MRI for the evaluation of gastric physiology
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- de Zwart, I.M. & de Roos, A. Eur Radiol (2010) 20: 2609. doi:10.1007/s00330-010-1850-3
Evaluation of gastric physiology (gastric emptying and motility) is important for the diagnosis of disturbances such as functional dyspepsia. MRI is a non-invasive technique that allows simultaneous registration of gastric emptying and motility.
To provide an overview of the literature of studies that used MRI as a tool for evaluation of gastric function in both research and clinical settings.
Materials and methods:
A MEDLINE search was performed (1990–2008) directed at the radiology and gastroenterology literature on gastric physiology. Key words that were used included: functional tests, gastric emptying, gastric motility, gastric physiology and MRI. Twenty-five articles fulfilled the inclusion criteria and were included in the analysis.
Results and conclusion:
Over the last decade, MRI has developed as a reliable, non-invasive method for detailed evaluation of gastric emptying and motility without the disadvantages of ionizing radiation and without the use of intragastric catheters that influence gastric physiology.
The function of the stomach comprises storage of ingested food, production of gastric secretion and mixing food with gastric secretion, grinding the ingested food (motility) and emptying of the stomach to the duodenum. This function can roughly be summed up by two main processes: gastric emptying and gastric motility. Disorders of gastric function such as diabetic gastroparesis, functional dyspepsia and disorders after gastrointestinal surgery are characterized by a variety of changes in gastric motility and emptying: hyper- or hypomotility, disturbed gastric accommodation and delayed emptying, all in the absence of pathology found at endoscopy or abnormal laboratory results [1–3]. Patients with disorders of gastric motility and gastric emptying experience a wide variety of complaints that are meal-related, such as nausea, bloating, gastric pain and/or gastric tension after meal consumption. Assessment of these disorders plays an important role in the differential diagnosis and subsequent treatment of these patients.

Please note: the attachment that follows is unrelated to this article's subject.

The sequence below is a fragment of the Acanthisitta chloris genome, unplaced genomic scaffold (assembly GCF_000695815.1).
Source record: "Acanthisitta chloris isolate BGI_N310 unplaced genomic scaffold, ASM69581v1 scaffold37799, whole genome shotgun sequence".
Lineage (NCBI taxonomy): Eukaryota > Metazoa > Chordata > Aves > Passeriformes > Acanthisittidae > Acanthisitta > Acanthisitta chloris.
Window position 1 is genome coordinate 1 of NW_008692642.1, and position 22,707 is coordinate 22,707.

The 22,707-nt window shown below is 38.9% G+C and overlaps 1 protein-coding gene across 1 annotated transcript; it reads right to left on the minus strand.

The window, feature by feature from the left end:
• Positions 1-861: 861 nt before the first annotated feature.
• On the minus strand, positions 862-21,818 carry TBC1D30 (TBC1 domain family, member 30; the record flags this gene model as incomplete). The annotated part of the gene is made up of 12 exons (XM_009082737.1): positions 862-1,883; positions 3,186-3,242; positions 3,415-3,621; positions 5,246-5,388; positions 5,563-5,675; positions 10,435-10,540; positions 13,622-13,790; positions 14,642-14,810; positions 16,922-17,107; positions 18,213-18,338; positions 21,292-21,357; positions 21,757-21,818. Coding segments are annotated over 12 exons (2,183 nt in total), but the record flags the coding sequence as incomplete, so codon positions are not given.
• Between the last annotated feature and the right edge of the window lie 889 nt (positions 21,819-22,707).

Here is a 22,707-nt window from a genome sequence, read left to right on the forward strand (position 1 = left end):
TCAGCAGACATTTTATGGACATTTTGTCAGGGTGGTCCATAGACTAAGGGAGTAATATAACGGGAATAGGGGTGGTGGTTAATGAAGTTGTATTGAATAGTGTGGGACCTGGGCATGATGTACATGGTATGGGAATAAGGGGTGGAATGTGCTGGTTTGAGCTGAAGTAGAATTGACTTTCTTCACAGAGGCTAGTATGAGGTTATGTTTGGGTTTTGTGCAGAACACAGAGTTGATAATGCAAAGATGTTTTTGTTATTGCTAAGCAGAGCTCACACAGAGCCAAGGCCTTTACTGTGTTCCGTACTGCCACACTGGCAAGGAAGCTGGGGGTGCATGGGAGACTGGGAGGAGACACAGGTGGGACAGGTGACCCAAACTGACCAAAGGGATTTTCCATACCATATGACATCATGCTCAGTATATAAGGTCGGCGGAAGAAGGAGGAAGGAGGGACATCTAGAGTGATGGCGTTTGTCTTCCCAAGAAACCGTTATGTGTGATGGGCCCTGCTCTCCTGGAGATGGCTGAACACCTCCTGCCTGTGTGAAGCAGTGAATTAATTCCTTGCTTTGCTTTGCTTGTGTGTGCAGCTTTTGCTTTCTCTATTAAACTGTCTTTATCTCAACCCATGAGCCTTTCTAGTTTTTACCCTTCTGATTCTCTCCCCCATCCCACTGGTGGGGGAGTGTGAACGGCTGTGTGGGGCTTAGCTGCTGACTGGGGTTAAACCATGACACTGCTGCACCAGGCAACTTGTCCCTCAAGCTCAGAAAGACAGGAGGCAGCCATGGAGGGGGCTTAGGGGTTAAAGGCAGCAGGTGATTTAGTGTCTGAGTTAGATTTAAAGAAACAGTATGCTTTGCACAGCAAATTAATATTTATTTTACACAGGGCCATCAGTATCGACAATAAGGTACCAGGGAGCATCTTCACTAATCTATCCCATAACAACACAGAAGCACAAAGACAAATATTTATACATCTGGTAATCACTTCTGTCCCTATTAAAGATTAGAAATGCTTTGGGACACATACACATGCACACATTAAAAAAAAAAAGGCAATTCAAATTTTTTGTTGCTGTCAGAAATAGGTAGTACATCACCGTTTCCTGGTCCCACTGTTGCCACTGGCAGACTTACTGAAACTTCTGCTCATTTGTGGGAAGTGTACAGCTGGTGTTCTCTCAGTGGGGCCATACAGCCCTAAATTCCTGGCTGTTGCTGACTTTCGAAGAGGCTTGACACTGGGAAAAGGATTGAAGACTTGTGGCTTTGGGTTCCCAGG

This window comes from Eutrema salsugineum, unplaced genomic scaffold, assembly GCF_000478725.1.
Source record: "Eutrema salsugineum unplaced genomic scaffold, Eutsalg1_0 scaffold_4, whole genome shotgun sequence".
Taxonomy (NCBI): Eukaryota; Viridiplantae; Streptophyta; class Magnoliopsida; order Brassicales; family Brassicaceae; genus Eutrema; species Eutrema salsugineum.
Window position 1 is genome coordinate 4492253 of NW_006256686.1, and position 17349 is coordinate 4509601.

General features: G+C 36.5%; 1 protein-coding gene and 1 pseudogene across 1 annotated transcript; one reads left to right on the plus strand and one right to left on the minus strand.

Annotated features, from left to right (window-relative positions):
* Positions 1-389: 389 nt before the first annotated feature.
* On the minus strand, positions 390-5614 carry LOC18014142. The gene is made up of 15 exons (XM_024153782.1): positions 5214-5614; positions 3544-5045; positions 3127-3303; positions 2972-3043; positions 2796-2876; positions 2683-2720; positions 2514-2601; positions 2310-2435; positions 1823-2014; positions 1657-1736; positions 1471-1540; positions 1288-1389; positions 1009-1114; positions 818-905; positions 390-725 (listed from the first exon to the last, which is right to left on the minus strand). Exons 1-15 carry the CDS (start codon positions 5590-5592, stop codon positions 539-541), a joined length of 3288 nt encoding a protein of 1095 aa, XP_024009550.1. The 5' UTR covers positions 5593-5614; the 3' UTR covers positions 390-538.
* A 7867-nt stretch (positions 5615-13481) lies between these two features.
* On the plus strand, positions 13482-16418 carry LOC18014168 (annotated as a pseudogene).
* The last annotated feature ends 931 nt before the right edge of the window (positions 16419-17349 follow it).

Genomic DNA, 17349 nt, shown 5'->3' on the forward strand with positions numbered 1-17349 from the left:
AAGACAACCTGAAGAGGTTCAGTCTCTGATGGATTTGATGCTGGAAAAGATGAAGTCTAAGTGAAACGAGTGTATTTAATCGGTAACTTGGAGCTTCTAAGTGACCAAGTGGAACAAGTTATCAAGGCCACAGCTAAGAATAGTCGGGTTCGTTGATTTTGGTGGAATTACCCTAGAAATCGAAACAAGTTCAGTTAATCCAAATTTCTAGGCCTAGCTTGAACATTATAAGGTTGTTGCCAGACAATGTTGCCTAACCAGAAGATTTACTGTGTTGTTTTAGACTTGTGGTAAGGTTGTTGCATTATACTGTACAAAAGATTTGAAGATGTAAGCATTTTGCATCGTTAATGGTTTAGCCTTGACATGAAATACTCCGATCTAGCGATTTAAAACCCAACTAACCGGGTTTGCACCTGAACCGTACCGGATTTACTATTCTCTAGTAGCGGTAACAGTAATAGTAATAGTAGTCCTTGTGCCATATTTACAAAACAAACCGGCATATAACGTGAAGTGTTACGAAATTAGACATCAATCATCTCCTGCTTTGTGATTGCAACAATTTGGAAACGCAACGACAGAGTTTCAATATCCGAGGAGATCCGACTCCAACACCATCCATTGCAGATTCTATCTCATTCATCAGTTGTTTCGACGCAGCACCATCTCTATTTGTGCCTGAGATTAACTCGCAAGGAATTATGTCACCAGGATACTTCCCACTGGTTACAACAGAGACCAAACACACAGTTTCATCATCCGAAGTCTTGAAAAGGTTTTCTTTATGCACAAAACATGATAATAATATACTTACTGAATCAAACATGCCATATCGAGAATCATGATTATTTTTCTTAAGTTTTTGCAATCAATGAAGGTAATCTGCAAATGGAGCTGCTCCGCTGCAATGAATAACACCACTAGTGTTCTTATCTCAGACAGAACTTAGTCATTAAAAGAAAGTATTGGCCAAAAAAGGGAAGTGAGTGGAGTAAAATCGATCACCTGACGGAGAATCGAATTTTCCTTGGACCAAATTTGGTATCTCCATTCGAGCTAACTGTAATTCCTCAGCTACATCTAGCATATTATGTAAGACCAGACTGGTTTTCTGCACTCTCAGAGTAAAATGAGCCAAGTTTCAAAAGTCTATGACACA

Several techniques are currently applied to study normal and pathological gastric motility and gastric emptying, but they measure or evaluate only a few of the various aspects. For example, the barostat technique is considered the gold standard for evaluation of proximal gastric motor function, including gastric accommodation . Accommodation of the stomach wall is considered to be a vagally mediated reflex that causes the stomach wall to relax in response to a meal that has been consumed and acts as both a chemical and a mechanical stimulus. Gastric accomodation results in a reduction of gastric wall tone, which gives the stomach the opportunity to distend, providing a reservoir for the meal . Disadvantages of the barostat technique are the invasive nature requiring oral intubation with intragastric positioning of a polyethylene bag. Moreover, questions have been raised about possible interference of the barostat with gastric physiology [11, 14, 17], since it could act as a mechanical stimulus itself. Recognition of these characteristics may contribute to the diagnosis of motility disorders.
Since the early 1990s, magnetic resonance imaging (MRI) has been employed experimentally to investigate gastric motility and emptying non-invasively [4–7]. Feinle et al. validated MRI as a tool for the analysis of gastric emptying . Since that time, MRI has been used more often to study gastric pathophysiology [1, 2, 9–13].